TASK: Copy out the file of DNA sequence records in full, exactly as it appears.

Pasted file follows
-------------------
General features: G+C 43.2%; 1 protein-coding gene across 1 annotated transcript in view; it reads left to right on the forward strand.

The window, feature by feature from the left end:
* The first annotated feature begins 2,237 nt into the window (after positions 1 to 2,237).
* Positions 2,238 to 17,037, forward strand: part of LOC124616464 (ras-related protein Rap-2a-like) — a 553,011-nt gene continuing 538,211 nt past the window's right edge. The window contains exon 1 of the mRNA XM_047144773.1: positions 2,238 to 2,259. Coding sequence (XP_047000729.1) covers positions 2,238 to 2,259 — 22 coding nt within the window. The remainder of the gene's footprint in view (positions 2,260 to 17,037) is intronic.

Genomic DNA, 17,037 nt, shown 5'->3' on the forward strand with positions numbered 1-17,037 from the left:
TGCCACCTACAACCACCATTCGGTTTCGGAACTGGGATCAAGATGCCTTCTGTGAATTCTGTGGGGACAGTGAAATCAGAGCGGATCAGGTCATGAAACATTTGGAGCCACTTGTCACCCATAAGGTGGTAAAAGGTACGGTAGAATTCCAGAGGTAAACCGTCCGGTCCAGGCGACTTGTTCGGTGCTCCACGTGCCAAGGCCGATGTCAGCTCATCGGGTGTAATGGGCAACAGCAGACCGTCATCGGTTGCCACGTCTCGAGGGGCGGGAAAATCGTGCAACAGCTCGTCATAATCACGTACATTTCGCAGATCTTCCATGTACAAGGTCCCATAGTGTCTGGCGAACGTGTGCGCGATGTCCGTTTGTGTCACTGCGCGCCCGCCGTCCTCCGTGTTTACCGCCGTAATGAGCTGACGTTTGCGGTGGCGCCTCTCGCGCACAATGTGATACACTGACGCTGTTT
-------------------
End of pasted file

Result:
General features: G+C 43.2%; 1 protein-coding gene across 1 annotated transcript in view; it reads left to right on the forward strand.

The window, feature by feature from the left end:
* The first annotated feature begins 2,237 nt into the window (after positions 1 to 2,237).
* Positions 2,238 to 17,037, forward strand: part of LOC124616464 (ras-related protein Rap-2a-like) — a 553,011-nt gene continuing 538,211 nt past the window's right edge. The window contains exon 1 of the mRNA XM_047144773.1: positions 2,238 to 2,259. Coding sequence (XP_047000729.1) covers positions 2,238 to 2,259 — 22 coding nt within the window. The remainder of the gene's footprint in view (positions 2,260 to 17,037) is intronic.

Genomic DNA, 17,037 nt, shown 5'->3' on the forward strand with positions numbered 1-17,037 from the left:
TGCCACCTACAACCACCATTCGGTTTCGGAACTGGGATCAAGATGCCTTCTGTGAATTCTGTGGGGACAGTGAAATCAGAGCGGATCAGGTCATGAAACATTTGGAGCCACTTGTCACCCATAAGGTGGTAAAAGGTACGGTAGAATTCCAGAGGTAAACCGTCCGGTCCAGGCGACTTGTTCGGTGCTCCACGTGCCAAGGCCGATGTCAGCTCATCGGGTGTAATGGGCAACAGCAGACCGTCATCGGTTGCCACGTCTCGAGGGGCGGGAAAATCGTGCAACAGCTCGTCATAATCACGTACATTTCGCAGATCTTCCATGTACAAGGTCCCATAGTGTCTGGCGAACGTGTGCGCGATGTCCGTTTGTGTCACTGCGCGCCCGCCGTCCTCCGTGTTTACCGCCGTAATGAGCTGACGTTTGCGGTGGCGCCTCTCGCGCACAATGTGATACACTGACGCTGTTT